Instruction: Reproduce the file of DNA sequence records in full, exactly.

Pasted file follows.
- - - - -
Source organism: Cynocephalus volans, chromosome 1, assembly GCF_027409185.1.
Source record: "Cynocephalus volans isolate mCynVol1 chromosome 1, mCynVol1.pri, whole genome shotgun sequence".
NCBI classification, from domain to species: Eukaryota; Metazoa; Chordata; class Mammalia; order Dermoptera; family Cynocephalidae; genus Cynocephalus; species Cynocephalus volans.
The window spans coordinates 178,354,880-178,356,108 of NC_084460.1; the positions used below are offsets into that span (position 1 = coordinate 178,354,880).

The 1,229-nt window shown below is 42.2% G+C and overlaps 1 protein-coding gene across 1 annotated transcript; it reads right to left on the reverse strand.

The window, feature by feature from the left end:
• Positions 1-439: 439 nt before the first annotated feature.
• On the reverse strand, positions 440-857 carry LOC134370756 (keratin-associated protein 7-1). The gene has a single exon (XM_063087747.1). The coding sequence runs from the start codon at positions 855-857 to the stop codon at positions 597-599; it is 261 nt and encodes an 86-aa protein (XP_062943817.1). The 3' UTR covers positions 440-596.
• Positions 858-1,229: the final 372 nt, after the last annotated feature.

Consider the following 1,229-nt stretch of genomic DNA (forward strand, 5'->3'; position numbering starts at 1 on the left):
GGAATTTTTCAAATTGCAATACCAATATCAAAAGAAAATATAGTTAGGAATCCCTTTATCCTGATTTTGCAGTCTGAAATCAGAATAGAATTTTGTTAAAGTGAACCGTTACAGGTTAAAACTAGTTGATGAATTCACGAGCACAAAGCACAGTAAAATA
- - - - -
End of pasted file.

Source organism: Cynocephalus volans, chromosome 1, assembly GCF_027409185.1.
Source record: "Cynocephalus volans isolate mCynVol1 chromosome 1, mCynVol1.pri, whole genome shotgun sequence".
NCBI classification, from domain to species: Eukaryota; Metazoa; Chordata; class Mammalia; order Dermoptera; family Cynocephalidae; genus Cynocephalus; species Cynocephalus volans.
The window spans coordinates 178,354,880-178,356,108 of NC_084460.1; the positions used below are offsets into that span (position 1 = coordinate 178,354,880).

The 1,229-nt window shown below is 42.2% G+C and overlaps 1 protein-coding gene across 1 annotated transcript; it reads right to left on the reverse strand.

The window, feature by feature from the left end:
• Positions 1-439: 439 nt before the first annotated feature.
• On the reverse strand, positions 440-857 carry LOC134370756 (keratin-associated protein 7-1). The gene has a single exon (XM_063087747.1). The coding sequence runs from the start codon at positions 855-857 to the stop codon at positions 597-599; it is 261 nt and encodes an 86-aa protein (XP_062943817.1). The 3' UTR covers positions 440-596.
• Positions 858-1,229: the final 372 nt, after the last annotated feature.

Consider the following 1,229-nt stretch of genomic DNA (forward strand, 5'->3'; position numbering starts at 1 on the left):
GGAATTTTTCAAATTGCAATACCAATATCAAAAGAAAATATAGTTAGGAATCCCTTTATCCTGATTTTGCAGTCTGAAATCAGAATAGAATTTTGTTAAAGTGAACCGTTACAGGTTAAAACTAGTTGATGAATTCACGAGCACAAAGCACAGTAAAATA